GB2116356A - Impregnated cathode - Google Patents

Impregnated cathode Download PDF

Info

Publication number
GB2116356A
GB2116356A GB08300433A GB8300433A GB2116356A GB 2116356 A GB2116356 A GB 2116356A GB 08300433 A GB08300433 A GB 08300433A GB 8300433 A GB8300433 A GB 8300433A GB 2116356 A GB2116356 A GB 2116356A
Authority
GB
United Kingdom
Prior art keywords
scandium
oxide
cathode
cathode according
oxide particles
Prior art date
Legal status (The legal status is an assumption and is not a legal conclusion. Google has not performed a legal analysis and makes no representation as to the accuracy of the status listed.)
Granted
Application number
GB08300433A
Other versions
GB8300433D0 (en
GB2116356B (en
Inventor
Sadanori Taguchi
Toshiyuki Aida
Shigehiko Yamamoto
Yukio Honda
Current Assignee (The listed assignees may be inaccurate. Google has not performed a legal analysis and makes no representation or warranty as to the accuracy of the list.)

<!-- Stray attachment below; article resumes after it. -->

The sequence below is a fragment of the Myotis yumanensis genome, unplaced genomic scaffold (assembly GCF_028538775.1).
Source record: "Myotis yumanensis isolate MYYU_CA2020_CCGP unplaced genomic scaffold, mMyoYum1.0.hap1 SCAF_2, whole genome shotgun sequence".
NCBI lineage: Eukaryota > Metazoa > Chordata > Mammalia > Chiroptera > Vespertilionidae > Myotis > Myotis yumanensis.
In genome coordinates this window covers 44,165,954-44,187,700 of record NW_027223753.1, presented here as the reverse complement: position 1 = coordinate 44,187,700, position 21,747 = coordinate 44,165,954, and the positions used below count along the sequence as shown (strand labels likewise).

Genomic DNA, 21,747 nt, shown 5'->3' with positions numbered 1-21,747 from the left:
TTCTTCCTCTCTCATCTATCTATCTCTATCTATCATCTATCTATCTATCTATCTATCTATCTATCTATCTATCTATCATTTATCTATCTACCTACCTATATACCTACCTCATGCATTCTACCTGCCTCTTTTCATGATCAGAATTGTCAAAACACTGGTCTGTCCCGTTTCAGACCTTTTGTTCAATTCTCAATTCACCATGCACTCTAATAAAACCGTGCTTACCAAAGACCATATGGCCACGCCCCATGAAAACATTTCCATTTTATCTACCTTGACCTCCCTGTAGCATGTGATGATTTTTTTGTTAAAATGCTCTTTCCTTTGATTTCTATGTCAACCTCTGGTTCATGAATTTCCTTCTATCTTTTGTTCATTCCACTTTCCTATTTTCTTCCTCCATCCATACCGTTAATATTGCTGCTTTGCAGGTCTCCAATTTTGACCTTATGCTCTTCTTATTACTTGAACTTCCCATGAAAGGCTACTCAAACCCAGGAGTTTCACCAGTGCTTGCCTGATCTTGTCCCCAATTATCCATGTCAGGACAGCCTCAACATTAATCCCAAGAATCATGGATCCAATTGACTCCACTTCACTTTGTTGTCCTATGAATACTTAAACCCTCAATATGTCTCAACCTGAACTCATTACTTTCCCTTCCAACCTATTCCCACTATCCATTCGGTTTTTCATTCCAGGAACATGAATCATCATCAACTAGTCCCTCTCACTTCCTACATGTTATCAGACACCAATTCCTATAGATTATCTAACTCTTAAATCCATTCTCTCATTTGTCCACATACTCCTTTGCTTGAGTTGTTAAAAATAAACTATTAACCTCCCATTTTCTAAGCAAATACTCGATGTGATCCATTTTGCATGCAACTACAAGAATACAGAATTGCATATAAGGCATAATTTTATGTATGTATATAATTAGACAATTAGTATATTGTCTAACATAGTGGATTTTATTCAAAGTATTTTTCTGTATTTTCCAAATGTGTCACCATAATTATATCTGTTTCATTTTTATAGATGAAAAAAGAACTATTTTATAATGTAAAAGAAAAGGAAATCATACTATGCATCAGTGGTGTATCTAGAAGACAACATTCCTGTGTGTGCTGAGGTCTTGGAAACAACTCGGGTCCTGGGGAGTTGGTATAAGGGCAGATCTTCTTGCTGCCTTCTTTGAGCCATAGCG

Hitachi Ltd
Original Assignee
Hitachi Ltd
Priority date (The priority date is an assumption and is not a legal conclusion. Google has not performed a legal analysis and makes no representation as to the accuracy of the date listed.)
Filing date
Publication date
Priority to JP3641282A priority Critical patent/JPH054772B2/ja
Application filed by Hitachi Ltd filed Critical Hitachi Ltd
Publication of GB8300433D0 publication Critical patent/GB8300433D0/en
Publication of GB2116356A publication Critical patent/GB2116356A/en
Application granted granted Critical
Publication of GB2116356B publication Critical patent/GB2116356B/en
Expired legal-status Critical Current

Links

Classifications

    • HELECTRICITY
    • H01BASIC ELECTRIC ELEMENTS
    • H01JELECTRIC DISCHARGE TUBES OR DISCHARGE LAMPS